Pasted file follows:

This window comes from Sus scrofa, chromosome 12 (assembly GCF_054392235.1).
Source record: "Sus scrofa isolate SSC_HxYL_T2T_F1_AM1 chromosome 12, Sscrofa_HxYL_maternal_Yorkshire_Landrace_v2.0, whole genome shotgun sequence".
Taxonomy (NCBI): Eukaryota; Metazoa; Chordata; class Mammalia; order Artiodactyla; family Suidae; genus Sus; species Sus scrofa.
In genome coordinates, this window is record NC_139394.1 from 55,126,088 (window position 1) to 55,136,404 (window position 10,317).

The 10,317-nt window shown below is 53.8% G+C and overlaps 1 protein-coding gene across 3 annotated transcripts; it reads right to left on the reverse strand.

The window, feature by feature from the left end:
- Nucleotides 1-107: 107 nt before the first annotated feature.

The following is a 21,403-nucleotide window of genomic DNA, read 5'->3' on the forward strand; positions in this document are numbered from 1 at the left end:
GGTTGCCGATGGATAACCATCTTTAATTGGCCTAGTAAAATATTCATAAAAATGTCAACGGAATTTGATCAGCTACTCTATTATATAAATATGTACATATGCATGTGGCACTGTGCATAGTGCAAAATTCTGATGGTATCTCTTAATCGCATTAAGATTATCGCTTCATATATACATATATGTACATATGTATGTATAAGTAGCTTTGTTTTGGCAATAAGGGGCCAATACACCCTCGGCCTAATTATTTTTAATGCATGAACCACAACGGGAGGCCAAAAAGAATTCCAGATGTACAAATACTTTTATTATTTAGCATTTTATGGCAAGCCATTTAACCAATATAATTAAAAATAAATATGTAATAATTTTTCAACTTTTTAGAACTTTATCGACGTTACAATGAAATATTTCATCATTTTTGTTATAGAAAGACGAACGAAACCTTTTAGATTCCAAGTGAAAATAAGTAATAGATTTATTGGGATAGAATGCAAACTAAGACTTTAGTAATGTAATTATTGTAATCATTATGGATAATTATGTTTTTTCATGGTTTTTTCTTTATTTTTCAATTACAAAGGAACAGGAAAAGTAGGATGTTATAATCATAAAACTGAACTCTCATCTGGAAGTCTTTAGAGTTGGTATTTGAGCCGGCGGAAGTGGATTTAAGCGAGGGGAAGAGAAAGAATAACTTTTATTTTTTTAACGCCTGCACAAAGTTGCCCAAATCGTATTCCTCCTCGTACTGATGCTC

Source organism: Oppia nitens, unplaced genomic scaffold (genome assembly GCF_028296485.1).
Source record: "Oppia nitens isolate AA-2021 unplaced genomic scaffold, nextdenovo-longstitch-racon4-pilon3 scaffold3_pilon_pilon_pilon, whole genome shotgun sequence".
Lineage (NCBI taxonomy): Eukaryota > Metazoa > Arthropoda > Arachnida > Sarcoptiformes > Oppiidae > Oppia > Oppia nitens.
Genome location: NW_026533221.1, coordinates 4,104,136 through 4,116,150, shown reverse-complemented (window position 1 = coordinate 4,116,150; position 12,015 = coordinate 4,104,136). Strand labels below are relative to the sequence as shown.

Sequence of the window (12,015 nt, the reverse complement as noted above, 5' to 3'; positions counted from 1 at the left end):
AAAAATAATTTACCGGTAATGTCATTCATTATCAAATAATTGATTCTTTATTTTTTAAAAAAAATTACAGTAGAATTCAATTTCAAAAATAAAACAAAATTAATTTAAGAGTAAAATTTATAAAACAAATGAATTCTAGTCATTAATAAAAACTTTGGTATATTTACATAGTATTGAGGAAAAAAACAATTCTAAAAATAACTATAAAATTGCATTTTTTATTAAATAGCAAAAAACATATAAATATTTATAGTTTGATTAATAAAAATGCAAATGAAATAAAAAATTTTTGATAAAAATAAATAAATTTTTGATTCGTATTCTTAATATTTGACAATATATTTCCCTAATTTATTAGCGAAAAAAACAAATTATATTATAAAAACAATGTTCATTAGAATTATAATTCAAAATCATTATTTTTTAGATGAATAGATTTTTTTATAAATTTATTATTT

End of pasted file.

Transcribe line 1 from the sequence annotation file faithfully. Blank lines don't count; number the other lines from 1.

This window comes from Sus scrofa, chromosome 12 (assembly GCF_054392235.1).